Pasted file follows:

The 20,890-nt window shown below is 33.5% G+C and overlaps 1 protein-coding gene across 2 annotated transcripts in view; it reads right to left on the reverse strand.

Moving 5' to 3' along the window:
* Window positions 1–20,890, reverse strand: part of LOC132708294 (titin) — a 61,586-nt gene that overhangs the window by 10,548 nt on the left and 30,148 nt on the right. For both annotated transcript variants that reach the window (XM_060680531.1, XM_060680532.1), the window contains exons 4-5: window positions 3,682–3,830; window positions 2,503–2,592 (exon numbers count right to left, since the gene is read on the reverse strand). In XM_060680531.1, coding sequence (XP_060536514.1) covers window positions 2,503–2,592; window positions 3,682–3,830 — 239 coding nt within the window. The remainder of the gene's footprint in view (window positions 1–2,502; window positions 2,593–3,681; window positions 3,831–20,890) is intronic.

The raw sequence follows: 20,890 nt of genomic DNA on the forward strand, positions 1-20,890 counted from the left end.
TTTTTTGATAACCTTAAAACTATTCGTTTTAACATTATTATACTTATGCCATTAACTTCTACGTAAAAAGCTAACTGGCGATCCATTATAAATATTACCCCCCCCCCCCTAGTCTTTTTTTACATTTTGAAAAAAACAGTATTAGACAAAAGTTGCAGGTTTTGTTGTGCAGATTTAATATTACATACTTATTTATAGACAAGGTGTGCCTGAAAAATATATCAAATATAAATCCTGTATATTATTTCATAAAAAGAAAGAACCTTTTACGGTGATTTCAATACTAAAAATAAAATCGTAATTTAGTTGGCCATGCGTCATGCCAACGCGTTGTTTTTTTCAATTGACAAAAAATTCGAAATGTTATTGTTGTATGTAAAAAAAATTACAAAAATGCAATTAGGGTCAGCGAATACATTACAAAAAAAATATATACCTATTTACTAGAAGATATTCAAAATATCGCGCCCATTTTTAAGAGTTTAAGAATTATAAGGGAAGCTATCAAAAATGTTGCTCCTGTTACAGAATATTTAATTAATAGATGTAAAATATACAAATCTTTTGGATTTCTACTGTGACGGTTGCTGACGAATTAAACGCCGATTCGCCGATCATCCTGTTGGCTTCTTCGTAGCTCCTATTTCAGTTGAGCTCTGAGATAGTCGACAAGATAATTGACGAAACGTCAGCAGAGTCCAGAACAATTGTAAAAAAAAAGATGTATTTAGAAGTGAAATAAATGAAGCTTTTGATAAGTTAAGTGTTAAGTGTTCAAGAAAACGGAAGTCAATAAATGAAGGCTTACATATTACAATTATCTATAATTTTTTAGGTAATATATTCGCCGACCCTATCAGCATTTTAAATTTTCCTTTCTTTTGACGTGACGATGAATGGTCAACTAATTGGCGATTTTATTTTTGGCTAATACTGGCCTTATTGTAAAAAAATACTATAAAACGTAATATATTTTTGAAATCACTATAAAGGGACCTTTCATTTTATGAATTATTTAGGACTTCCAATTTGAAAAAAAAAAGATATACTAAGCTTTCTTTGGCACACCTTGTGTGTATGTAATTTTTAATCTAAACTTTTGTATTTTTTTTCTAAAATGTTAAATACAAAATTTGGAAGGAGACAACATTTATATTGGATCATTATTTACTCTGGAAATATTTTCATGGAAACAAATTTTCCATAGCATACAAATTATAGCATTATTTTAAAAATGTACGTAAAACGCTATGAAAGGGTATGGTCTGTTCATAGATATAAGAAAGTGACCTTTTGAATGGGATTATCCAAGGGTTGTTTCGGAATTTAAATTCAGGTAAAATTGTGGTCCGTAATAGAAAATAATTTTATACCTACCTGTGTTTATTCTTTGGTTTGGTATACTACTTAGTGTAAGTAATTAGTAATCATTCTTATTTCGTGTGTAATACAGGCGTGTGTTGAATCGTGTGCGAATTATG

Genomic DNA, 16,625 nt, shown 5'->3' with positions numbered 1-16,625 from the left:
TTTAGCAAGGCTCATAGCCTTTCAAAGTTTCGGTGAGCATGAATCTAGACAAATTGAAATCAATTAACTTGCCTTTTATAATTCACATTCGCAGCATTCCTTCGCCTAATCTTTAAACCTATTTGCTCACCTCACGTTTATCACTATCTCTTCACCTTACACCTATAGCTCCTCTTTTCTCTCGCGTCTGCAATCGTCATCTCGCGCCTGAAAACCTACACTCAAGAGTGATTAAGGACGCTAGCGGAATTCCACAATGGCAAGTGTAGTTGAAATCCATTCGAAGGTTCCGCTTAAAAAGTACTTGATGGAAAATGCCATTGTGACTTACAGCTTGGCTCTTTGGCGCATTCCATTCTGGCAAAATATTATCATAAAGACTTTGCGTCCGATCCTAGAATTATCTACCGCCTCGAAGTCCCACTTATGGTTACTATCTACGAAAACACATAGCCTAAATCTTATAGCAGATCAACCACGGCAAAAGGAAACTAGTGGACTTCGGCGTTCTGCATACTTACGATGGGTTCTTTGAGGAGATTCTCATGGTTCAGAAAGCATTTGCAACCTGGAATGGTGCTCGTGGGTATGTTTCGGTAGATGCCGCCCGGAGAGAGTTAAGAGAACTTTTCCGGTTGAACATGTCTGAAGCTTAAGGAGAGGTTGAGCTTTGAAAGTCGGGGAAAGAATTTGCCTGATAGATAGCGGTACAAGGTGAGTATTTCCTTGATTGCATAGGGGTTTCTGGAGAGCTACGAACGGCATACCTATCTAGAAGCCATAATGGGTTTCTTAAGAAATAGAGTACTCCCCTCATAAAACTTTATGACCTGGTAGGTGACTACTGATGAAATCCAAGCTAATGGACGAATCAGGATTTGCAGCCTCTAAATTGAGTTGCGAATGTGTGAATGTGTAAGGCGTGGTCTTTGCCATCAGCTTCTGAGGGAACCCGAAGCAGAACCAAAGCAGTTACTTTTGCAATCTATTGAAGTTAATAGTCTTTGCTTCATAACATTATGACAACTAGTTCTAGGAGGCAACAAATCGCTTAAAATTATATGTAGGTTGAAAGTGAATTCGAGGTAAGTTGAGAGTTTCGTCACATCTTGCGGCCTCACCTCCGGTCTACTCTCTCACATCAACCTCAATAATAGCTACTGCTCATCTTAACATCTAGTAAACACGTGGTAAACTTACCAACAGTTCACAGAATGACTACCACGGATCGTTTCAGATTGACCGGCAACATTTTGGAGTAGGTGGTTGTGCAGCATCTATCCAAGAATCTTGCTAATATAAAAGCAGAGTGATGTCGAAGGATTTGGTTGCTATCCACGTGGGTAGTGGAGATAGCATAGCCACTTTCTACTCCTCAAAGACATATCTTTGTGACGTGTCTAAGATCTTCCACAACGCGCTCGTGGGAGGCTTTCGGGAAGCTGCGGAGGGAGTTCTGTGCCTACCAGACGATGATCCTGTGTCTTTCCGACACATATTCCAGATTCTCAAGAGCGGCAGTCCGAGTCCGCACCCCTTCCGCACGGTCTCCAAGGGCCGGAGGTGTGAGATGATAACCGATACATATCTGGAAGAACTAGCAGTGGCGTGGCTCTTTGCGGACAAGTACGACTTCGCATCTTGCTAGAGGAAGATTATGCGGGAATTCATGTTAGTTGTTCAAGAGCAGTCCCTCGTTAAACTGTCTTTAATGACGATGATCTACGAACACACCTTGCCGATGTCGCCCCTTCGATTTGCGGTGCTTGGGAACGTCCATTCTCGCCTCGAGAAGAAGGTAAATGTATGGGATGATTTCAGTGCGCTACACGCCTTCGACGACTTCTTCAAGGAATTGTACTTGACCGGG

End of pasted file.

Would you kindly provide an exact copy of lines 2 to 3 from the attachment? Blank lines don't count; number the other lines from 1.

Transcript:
Moving 5' to 3' along the window:
* Window positions 1–20,890, reverse strand: part of LOC132708294 (titin) — a 61,586-nt gene that overhangs the window by 10,548 nt on the left and 30,148 nt on the right. For both annotated transcript variants that reach the window (XM_060680531.1, XM_060680532.1), the window contains exons 4-5: window positions 3,682–3,830; window positions 2,503–2,592 (exon numbers count right to left, since the gene is read on the reverse strand). In XM_060680531.1, coding sequence (XP_060536514.1) covers window positions 2,503–2,592; window positions 3,682–3,830 — 239 coding nt within the window. The remainder of the gene's footprint in view (window positions 1–2,502; window positions 2,593–3,681; window positions 3,831–20,890) is intronic.